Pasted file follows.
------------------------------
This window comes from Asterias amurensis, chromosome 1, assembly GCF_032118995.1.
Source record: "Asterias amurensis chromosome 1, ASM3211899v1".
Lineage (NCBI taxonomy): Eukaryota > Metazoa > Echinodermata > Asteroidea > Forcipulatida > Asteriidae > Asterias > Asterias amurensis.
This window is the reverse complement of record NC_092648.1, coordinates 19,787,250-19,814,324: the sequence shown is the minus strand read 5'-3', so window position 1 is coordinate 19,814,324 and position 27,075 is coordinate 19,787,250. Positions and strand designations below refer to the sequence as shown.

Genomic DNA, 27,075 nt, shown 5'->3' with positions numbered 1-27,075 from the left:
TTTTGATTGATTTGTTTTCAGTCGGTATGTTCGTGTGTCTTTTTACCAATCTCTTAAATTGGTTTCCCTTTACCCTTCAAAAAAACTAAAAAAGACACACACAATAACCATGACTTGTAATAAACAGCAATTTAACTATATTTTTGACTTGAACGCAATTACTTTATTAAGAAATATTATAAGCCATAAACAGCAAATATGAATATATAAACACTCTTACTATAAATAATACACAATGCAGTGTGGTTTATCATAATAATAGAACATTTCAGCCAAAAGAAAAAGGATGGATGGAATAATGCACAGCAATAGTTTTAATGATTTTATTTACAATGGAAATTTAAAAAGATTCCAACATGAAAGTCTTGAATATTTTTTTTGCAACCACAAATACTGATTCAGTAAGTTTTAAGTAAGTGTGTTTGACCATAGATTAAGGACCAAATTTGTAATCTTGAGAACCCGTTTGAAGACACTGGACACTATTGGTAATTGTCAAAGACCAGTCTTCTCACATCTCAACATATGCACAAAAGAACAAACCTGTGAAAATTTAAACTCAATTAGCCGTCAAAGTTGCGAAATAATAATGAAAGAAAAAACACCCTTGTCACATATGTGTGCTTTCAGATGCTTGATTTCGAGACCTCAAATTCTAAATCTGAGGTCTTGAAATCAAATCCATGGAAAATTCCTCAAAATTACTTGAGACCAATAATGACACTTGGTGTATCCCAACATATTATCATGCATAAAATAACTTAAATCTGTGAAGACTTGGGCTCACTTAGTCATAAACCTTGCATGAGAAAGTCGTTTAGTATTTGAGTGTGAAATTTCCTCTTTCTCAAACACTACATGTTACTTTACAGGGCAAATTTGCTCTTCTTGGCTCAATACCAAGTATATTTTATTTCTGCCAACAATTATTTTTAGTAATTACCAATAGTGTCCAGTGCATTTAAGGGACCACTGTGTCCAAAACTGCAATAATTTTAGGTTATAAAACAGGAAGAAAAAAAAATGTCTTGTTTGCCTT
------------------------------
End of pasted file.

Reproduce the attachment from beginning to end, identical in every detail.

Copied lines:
This window comes from Asterias amurensis, chromosome 1, assembly GCF_032118995.1.
Source record: "Asterias amurensis chromosome 1, ASM3211899v1".
Lineage (NCBI taxonomy): Eukaryota > Metazoa > Echinodermata > Asteroidea > Forcipulatida > Asteriidae > Asterias > Asterias amurensis.
This window is the reverse complement of record NC_092648.1, coordinates 19,787,250-19,814,324: the sequence shown is the minus strand read 5'-3', so window position 1 is coordinate 19,814,324 and position 27,075 is coordinate 19,787,250. Positions and strand designations below refer to the sequence as shown.

Genomic DNA, 27,075 nt, shown 5'->3' with positions numbered 1-27,075 from the left:
TTTTGATTGATTTGTTTTCAGTCGGTATGTTCGTGTGTCTTTTTACCAATCTCTTAAATTGGTTTCCCTTTACCCTTCAAAAAAACTAAAAAAGACACACACAATAACCATGACTTGTAATAAACAGCAATTTAACTATATTTTTGACTTGAACGCAATTACTTTATTAAGAAATATTATAAGCCATAAACAGCAAATATGAATATATAAACACTCTTACTATAAATAATACACAATGCAGTGTGGTTTATCATAATAATAGAACATTTCAGCCAAAAGAAAAAGGATGGATGGAATAATGCACAGCAATAGTTTTAATGATTTTATTTACAATGGAAATTTAAAAAGATTCCAACATGAAAGTCTTGAATATTTTTTTTGCAACCACAAATACTGATTCAGTAAGTTTTAAGTAAGTGTGTTTGACCATAGATTAAGGACCAAATTTGTAATCTTGAGAACCCGTTTGAAGACACTGGACACTATTGGTAATTGTCAAAGACCAGTCTTCTCACATCTCAACATATGCACAAAAGAACAAACCTGTGAAAATTTAAACTCAATTAGCCGTCAAAGTTGCGAAATAATAATGAAAGAAAAAACACCCTTGTCACATATGTGTGCTTTCAGATGCTTGATTTCGAGACCTCAAATTCTAAATCTGAGGTCTTGAAATCAAATCCATGGAAAATTCCTCAAAATTACTTGAGACCAATAATGACACTTGGTGTATCCCAACATATTATCATGCATAAAATAACTTAAATCTGTGAAGACTTGGGCTCACTTAGTCATAAACCTTGCATGAGAAAGTCGTTTAGTATTTGAGTGTGAAATTTCCTCTTTCTCAAACACTACATGTTACTTTACAGGGCAAATTTGCTCTTCTTGGCTCAATACCAAGTATATTTTATTTCTGCCAACAATTATTTTTAGTAATTACCAATAGTGTCCAGTGCATTTAAGGGACCACTGTGTCCAAAACTGCAATAATTTTAGGTTATAAAACAGGAAGAAAAAAAAATGTCTTGTTTGCCTT